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Br J Sports Med. 2019 Apr 25. pii: bjsports-2018-100193. doi: 10.1136/bjsports-2018-100193. [Epub ahead of print]

Imaging with ultrasound in physical therapy: What is the PT's scope of practice? A competency-based educational model and training recommendations.

Author information

1
Department of Physical Therapy, Faculty of Rehabilitation Medicine, University of Alberta, Edmonton, Alberta, Canada jwhittak@ualberta.ca.
2
Health and Rehabilitation Research Institute, School of Clinical Sciences, Auckland University of Technology, Auckland, New Zealand.
3
School of Health and Rehabilitation Sciences, The University of Queensland, Brisbane, Queensland, Australia.
4
Department of Physiotherapy and Performance Science, University College Dublin, Dublin, Ireland.
5
School of Allied Health Sciences, Griffith University, Brisbane, Queensland, Australia.
6
Departmento de Enfermeria y Fisioterapia, Universidad de Alcala de Henares, Madrid, Spain.
7
Departamento de Fisioterapia, Universidad Francisco de Victoria, Madrid, Spain.
8
Walter Reed Army Institute of Research, Silver Spring, Maryland, USA.
9
School of Health Professions and Rehabilitation Sciences, University of Southampton, Southampton, UK.

Abstract

Physical therapists employ ultrasound (US) imaging technology for a broad range of clinical and research purposes. Despite this, few physical therapy regulatory bodies guide the use of US imaging, and there are limited continuing education opportunities for physical therapists to become proficient in using US within their professional scope of practice. Here, we (i) outline the current status of US use by physical therapists; (ii) define and describe four broad categories of physical therapy US applications (ie, rehabilitation, diagnostic, intervention and research US); (iii) discuss how US use relates to the scope of high value physical therapy practice and (iv) propose a broad framework for a competency-based education model for training physical therapists in US. This paper only discusses US imaging-not 'therapeutic' US. Thus, 'imaging' is implicit anywhere the term 'ultrasound' is used.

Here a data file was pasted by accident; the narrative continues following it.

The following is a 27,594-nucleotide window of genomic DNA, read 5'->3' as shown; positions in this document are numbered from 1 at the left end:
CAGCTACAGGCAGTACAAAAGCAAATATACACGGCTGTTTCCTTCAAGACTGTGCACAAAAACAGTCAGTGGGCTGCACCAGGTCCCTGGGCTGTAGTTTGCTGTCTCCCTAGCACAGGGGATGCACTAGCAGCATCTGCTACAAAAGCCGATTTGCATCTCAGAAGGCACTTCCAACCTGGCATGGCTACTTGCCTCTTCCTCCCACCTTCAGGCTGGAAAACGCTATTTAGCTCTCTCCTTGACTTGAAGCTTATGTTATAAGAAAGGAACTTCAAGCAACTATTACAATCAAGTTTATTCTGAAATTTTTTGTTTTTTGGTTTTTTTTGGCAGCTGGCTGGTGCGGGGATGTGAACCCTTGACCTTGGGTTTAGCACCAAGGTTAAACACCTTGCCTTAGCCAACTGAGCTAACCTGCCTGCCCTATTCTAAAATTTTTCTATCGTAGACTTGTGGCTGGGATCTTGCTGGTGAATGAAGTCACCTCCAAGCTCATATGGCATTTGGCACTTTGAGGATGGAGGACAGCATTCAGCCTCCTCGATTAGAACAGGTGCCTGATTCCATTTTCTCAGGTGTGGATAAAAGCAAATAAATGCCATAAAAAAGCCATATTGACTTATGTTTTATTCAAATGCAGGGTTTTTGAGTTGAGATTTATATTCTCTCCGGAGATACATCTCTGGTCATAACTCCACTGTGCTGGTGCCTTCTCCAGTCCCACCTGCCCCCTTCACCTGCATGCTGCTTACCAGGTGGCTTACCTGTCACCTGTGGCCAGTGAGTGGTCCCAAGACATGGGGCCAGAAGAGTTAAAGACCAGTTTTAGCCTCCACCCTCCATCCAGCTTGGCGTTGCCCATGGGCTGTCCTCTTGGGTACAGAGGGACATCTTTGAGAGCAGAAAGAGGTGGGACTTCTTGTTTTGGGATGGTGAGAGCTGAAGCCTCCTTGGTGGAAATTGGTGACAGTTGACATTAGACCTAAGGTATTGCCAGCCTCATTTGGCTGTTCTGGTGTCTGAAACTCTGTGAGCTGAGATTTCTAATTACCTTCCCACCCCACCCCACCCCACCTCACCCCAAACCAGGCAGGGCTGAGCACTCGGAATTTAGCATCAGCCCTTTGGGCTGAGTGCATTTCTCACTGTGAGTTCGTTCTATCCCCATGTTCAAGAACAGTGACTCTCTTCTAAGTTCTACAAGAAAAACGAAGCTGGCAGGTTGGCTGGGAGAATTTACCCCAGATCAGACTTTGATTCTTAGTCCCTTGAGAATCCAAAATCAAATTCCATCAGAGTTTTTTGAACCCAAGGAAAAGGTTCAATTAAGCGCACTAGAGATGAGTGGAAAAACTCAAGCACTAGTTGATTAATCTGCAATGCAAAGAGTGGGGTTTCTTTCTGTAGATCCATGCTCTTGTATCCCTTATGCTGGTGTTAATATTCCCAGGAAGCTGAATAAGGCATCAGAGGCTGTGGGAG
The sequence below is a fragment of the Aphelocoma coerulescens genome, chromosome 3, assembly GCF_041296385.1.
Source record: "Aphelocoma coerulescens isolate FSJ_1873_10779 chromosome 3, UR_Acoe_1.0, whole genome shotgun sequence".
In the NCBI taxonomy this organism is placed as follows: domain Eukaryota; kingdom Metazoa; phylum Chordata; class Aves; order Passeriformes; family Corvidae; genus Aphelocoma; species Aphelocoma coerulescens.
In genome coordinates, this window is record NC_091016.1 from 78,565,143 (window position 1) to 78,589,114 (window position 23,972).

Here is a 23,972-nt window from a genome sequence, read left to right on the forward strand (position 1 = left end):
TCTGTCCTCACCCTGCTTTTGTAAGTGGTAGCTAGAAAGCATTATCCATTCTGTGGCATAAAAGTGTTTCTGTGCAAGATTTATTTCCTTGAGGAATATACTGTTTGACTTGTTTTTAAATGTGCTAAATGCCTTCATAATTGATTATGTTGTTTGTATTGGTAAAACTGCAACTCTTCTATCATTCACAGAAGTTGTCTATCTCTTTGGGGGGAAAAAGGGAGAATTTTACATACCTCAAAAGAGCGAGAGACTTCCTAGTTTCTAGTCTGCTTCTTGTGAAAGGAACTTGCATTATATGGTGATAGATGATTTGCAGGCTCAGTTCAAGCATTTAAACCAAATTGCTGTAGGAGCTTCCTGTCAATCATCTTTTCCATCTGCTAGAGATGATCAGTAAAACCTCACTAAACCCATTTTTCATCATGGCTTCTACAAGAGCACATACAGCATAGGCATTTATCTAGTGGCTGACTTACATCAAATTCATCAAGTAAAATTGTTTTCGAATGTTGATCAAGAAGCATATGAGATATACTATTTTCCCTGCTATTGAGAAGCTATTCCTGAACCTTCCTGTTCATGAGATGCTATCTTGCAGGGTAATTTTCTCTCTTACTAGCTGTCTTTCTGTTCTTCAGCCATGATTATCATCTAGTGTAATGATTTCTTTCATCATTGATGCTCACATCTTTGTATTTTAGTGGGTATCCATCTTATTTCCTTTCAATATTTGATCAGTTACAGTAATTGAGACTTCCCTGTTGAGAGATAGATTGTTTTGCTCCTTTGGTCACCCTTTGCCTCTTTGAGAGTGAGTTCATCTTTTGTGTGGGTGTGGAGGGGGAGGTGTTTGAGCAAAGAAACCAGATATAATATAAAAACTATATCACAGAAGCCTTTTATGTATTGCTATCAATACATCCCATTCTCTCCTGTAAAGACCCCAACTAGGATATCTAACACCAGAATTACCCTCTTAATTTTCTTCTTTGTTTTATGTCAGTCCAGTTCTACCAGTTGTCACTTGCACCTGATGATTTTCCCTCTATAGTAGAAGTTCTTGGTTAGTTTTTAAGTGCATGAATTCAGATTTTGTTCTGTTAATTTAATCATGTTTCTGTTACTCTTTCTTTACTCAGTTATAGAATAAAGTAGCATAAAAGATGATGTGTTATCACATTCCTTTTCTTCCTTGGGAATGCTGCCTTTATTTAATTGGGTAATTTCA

KEYWORDS:

curriculum; education; professional issues; rehabilitation; sonography

PMID:
31023858
DOI:
10.1136/bjsports-2018-100193
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Conflict of interest statement

Competing interests: All authors have completed the ICMJE uniform disclosure forms at www.icmje.org/coi_disclosure.pdf.

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